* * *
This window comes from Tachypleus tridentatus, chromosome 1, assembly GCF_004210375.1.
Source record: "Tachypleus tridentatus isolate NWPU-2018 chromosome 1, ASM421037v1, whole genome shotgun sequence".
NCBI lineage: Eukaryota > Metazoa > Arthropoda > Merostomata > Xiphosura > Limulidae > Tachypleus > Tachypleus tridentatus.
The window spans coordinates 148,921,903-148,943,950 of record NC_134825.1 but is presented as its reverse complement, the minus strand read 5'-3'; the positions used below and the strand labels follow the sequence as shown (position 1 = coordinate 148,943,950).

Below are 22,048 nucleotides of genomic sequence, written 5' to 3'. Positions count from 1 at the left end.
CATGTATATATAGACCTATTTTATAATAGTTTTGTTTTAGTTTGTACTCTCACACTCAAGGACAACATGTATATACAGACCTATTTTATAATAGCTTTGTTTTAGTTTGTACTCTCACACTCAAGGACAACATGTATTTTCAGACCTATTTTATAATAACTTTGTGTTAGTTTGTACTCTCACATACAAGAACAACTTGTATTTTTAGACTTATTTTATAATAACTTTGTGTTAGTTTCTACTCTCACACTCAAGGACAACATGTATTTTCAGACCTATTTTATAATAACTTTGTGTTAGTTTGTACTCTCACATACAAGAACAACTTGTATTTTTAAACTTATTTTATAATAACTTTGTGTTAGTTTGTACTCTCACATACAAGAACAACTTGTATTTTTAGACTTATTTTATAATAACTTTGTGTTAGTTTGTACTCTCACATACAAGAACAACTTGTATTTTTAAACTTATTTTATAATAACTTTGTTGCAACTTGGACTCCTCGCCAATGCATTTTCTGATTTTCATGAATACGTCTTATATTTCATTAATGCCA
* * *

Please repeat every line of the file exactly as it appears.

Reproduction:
This window comes from Tachypleus tridentatus, chromosome 1, assembly GCF_004210375.1.
Source record: "Tachypleus tridentatus isolate NWPU-2018 chromosome 1, ASM421037v1, whole genome shotgun sequence".
NCBI lineage: Eukaryota > Metazoa > Arthropoda > Merostomata > Xiphosura > Limulidae > Tachypleus > Tachypleus tridentatus.
The window spans coordinates 148,921,903-148,943,950 of record NC_134825.1 but is presented as its reverse complement, the minus strand read 5'-3'; the positions used below and the strand labels follow the sequence as shown (position 1 = coordinate 148,943,950).

Below are 22,048 nucleotides of genomic sequence, written 5' to 3'. Positions count from 1 at the left end.
CATGTATATATAGACCTATTTTATAATAGTTTTGTTTTAGTTTGTACTCTCACACTCAAGGACAACATGTATATACAGACCTATTTTATAATAGCTTTGTTTTAGTTTGTACTCTCACACTCAAGGACAACATGTATTTTCAGACCTATTTTATAATAACTTTGTGTTAGTTTGTACTCTCACATACAAGAACAACTTGTATTTTTAGACTTATTTTATAATAACTTTGTGTTAGTTTCTACTCTCACACTCAAGGACAACATGTATTTTCAGACCTATTTTATAATAACTTTGTGTTAGTTTGTACTCTCACATACAAGAACAACTTGTATTTTTAAACTTATTTTATAATAACTTTGTGTTAGTTTGTACTCTCACATACAAGAACAACTTGTATTTTTAGACTTATTTTATAATAACTTTGTGTTAGTTTGTACTCTCACATACAAGAACAACTTGTATTTTTAAACTTATTTTATAATAACTTTGTTGCAACTTGGACTCCTCGCCAATGCATTTTCTGATTTTCATGAATACGTCTTATATTTCATTAATGCCA